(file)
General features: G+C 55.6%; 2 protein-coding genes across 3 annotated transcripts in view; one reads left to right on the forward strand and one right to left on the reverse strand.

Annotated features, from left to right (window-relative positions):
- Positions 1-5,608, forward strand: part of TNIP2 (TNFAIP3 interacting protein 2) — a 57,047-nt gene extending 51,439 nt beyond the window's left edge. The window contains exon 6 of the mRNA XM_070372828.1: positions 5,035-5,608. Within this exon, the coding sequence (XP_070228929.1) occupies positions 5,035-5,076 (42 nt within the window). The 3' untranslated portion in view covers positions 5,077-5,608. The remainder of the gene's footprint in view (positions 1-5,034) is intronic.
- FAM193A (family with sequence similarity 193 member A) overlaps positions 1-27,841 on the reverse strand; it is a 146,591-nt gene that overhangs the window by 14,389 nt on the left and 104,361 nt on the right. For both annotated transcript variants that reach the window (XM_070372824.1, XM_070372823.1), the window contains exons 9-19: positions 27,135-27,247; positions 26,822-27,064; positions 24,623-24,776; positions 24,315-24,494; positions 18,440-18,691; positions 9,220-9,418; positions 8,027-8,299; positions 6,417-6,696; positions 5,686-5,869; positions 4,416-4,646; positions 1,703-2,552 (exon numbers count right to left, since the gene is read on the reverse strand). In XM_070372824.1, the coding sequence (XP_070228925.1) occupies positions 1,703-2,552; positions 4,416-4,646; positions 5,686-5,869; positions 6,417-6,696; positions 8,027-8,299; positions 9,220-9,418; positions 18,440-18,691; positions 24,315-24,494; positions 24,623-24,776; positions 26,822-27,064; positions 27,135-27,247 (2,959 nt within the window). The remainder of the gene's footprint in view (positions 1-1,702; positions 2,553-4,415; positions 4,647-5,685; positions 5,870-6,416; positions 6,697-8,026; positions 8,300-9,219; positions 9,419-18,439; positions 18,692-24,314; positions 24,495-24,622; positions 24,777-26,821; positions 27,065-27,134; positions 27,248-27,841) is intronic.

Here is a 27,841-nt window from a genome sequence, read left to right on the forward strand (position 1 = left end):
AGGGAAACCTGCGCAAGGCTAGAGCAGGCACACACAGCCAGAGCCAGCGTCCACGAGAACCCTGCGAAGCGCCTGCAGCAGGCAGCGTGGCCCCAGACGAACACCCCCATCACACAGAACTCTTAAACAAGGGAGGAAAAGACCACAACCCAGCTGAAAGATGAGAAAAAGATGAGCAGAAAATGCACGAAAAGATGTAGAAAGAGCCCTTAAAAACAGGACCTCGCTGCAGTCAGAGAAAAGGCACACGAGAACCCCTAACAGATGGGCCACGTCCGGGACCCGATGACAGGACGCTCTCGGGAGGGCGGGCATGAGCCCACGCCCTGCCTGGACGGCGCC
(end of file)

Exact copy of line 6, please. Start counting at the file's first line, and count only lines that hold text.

AGGGAAACCTGCGCAAGGCTAGAGCAGGCACACACAGCCAGAGCCAGCGTCCACGAGAACCCTGCGAAGCGCCTGCAGCAGGCAGCGTGGCCCCAGACGAACACCCCCATCACACAGAACTCTTAAACAAGGGAGGAAAAGACCACAACCCAGCTGAAAGATGAGAAAAAGATGAGCAGAAAATGCACGAAAAGATGTAGAAAGAGCCCTTAAAAACAGGACCTCGCTGCAGTCAGAGAAAAGGCACACGAGAACCCCTAACAGATGGGCCACGTCCGGGACCCGATGACAGGACGCTCTCGGGAGGGCGGGCATGAGCCCACGCCCTGCCTGGACGGCGCC